SHEOCHAND Vs. NEKIRAM
LAWS(MPH)-1969-7-8
HIGH COURT OF MADHYA PRADESH
Decided on July 17,1969

SHEOCHAND Appellant
VERSUS
NEKIRAM Respondents

JUDGEMENT

B.DAYAL C.J. - (1.) THIS is a Letters Patent Appeal arising out of a decision of a learned single Judge of this Court in an execution matter. A preliminary decree for foreclosure was passed on 14th November 1958 in favour of two brothers Nekiram and Pyarelal. The decree was made final on 2nd November 1963. One of the two brothers, namely, Pyarelal filed an application for execution of the decree and claimed delivery of possession over the property, as the amount was not paid by the judgment-debtors. During the pendency of the execution the other decree-holder Nekiram filed an application on the 16th of July 1964 praying that the decree was being executed by the joint decree-holder against his interest and that he is not likely to give him his share. He, therefore, prayed that some arrangement be made so that he may get his rights secured. One of the suggestions made in the application was that the possession be delivered jointly to both the decree-holders. Subsequently, the judgment-debtors made an application on the 20th of August 1964 stating that they had purchased the interest of the decree-holder Nekiram in the decree and they prayed that the name of the judgment-debtors be substituted in place of Nekiram decree-holder. They also prayed that the execution be dismissed. THIS application of the judgment-debtors was rejected by the trial Court on the ground that the judgment-debtors, even if they had purchased the share of Nekiram, were not entitled to be substituted in place of the decree-holder; nor were they entitled to have the application for execution of the decree dismissed merely on that ground. That order was upheld by a learned single Judge of this Court and consequently this Letters Patent Appeal has been filed.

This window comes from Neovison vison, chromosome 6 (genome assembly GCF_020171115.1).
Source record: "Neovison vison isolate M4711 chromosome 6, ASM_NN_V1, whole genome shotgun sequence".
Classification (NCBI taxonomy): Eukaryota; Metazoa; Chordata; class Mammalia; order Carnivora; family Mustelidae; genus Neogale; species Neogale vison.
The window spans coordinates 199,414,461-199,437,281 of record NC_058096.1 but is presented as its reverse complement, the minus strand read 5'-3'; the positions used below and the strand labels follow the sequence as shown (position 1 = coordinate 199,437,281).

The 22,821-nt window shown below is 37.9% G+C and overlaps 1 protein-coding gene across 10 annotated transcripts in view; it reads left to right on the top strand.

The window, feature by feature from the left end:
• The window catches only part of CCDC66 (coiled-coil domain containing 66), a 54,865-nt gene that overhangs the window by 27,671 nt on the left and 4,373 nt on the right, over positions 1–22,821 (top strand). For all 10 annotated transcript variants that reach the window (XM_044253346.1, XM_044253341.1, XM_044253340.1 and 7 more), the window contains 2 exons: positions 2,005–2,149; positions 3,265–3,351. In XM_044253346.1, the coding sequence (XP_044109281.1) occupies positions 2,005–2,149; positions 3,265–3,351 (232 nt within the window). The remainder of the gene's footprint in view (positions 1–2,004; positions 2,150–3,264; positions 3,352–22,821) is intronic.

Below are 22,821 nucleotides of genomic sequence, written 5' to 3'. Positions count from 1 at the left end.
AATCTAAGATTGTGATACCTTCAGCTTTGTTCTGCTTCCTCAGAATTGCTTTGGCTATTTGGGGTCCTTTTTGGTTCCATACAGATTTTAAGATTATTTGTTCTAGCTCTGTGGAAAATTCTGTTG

(2.) LEARNED counsel for the judgment-debtor-appellants has strenuously contended that the judgment-debtors' prayer could not be rejected without making an enquiry into the facts whether the judgment-debtors had in fact purchased the share of the decree-holder Nekiram and without finding out what was the share of Nekiram in the decree and that the Court was bound to give effect to the sale in favour of the judgment-debtors at least to the extent that the decree must be deemed to have been satisfied as regards the share of Nekiram, and without going into these facts the Courts were wrong in dismissing the application of the judgment-debtors. After hearing learned counsel at length we are not able to see any force in any of the contentions of learned counsel. The decree in this case is a decree for delivery of possession of specific property. Such a decree cannot be satisfied except by delivery of possession. It is a joint decree in favour of two persons. In the present case it is not alleged that the judgment-debtors have given possession of the property to the decree-holders jointly, either in whole or in part. There is no question, therefore, of any satisfaction of the decree either wholly or in part. The judgment-debtors at the most allege that they have purchased the interest of Nekiram in the decree. The only right which the Code of Civil Procedure gives to a purchaser of a share in the decree is under Order 21, rule 16 to make an application for execution for the benefit of all the decree-holders. The judgment-debtors are not seeking to do that and if the purchasers have not made an application for execution, there is no occasion for the executing Court to go into the question whether the purchasers have in fact acquired any right under their sale deed, and if so, what are their rights. In the present case Pyarelal, one of the decree-holders, has applied for execution of the decree. He is entitled to execute the whole decree, which execution is, under the law, certainly for the benefit of all the decree-holders. The Courts below were, therefore, right in allowing the decree-holder Pyarelal to continue to execute his decree as a whole. By such an execution it is obvious that neither the rights of Nekiram nor his transferee, if any, will be affected. If delivery of the whole house is taken by Pyarelal, it will be open either to Nekiram or to his transferee to prove their rights and to claim the share in the property from Pyarelal by a proper suit or proceeding which he may deem necessary to institute. We, therefore, see no force in this appeal. It is dismissed with costs. Counsel's fee is fixed at Rs. 100. Appeal dismissed.;


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